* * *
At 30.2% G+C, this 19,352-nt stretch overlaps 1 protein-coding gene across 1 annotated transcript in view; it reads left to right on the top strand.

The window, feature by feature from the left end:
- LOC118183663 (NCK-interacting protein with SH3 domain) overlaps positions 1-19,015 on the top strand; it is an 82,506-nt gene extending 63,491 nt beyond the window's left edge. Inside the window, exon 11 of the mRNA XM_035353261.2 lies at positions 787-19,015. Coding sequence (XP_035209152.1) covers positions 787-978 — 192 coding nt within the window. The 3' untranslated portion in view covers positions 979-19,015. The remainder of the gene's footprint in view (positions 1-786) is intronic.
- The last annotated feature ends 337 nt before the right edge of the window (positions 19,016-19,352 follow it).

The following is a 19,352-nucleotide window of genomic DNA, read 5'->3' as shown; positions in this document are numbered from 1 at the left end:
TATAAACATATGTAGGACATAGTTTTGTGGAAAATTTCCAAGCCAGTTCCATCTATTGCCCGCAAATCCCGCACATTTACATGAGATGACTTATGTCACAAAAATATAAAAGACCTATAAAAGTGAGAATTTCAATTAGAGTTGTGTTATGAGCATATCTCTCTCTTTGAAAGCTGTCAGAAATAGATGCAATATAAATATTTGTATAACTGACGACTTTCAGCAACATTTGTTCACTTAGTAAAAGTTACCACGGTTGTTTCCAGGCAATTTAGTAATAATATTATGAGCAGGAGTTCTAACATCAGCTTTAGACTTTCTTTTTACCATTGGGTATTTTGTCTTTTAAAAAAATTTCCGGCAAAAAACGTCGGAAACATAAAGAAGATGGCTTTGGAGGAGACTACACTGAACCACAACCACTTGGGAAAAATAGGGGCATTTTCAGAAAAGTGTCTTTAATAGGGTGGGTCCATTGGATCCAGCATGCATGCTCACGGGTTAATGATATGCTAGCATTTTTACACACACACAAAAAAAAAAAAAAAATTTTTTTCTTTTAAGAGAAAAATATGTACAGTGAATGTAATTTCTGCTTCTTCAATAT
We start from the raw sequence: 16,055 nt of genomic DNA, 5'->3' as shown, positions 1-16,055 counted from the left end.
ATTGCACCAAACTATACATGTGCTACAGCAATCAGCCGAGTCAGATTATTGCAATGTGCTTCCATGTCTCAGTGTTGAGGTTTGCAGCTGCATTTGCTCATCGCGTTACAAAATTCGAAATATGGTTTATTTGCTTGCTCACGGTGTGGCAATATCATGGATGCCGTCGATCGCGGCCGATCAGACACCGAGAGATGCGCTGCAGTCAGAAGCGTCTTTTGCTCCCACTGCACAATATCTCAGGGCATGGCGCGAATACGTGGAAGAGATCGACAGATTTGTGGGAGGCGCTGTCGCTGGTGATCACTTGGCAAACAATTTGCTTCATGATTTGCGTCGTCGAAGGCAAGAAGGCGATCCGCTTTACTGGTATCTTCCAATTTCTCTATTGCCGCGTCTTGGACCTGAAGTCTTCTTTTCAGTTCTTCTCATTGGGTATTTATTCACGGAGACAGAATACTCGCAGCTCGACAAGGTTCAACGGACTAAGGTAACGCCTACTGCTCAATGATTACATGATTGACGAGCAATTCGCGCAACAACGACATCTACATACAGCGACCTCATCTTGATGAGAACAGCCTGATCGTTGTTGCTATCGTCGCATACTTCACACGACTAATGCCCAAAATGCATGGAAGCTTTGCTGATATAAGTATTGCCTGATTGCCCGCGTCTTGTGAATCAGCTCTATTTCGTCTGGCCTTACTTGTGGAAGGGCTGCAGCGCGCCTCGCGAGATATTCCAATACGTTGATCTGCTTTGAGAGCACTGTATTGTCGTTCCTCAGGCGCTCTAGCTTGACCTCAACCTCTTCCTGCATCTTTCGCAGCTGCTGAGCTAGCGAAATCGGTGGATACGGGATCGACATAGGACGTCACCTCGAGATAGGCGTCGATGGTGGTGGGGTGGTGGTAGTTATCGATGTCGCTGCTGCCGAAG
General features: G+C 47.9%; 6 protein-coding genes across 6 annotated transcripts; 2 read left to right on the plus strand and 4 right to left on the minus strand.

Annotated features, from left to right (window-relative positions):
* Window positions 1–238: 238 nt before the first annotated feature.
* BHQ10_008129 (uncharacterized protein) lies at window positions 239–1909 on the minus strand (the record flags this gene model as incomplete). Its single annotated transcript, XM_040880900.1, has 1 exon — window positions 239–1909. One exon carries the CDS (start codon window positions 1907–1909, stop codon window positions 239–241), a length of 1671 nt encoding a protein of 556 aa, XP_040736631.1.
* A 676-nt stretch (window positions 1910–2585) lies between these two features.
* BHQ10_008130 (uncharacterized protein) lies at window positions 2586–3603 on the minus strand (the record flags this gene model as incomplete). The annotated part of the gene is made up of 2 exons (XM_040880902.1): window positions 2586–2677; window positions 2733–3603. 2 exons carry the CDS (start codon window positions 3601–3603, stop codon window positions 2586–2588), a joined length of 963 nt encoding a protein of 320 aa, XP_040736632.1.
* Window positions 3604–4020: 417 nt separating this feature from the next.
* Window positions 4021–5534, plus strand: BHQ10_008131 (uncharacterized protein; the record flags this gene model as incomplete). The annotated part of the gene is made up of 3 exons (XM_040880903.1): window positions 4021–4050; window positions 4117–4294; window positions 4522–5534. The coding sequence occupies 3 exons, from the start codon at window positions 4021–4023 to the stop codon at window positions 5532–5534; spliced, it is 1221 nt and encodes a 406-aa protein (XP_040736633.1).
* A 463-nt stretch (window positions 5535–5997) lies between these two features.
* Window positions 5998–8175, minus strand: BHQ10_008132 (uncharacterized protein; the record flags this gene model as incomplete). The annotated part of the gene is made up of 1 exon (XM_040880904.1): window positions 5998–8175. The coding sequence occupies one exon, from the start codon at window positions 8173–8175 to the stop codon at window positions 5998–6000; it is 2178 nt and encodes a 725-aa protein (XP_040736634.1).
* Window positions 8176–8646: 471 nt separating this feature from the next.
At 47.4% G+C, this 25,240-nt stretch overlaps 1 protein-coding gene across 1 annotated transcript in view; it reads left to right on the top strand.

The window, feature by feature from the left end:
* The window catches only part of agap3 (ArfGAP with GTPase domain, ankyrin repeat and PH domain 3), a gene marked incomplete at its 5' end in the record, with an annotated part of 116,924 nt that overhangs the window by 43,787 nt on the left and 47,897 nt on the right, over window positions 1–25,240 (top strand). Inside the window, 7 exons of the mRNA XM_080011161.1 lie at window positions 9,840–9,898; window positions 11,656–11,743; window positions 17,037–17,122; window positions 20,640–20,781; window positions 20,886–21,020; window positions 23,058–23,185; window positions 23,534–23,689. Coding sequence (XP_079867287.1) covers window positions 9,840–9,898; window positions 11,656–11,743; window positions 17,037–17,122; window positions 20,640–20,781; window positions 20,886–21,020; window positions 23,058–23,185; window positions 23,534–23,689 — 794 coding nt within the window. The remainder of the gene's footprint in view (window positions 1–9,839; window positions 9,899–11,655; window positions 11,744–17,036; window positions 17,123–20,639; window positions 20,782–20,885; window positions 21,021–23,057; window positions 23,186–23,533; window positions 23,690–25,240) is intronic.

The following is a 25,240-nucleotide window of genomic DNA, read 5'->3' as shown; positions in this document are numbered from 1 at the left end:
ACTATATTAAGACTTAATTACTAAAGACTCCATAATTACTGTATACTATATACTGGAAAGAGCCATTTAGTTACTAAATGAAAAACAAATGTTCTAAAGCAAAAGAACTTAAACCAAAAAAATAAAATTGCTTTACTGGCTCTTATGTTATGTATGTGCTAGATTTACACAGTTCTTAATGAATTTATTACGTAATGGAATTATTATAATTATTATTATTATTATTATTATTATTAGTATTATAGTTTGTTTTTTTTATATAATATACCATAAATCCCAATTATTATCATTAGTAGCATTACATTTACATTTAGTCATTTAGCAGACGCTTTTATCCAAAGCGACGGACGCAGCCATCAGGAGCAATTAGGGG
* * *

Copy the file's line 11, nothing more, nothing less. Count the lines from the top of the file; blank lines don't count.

* Window positions 1–238: 238 nt before the first annotated feature.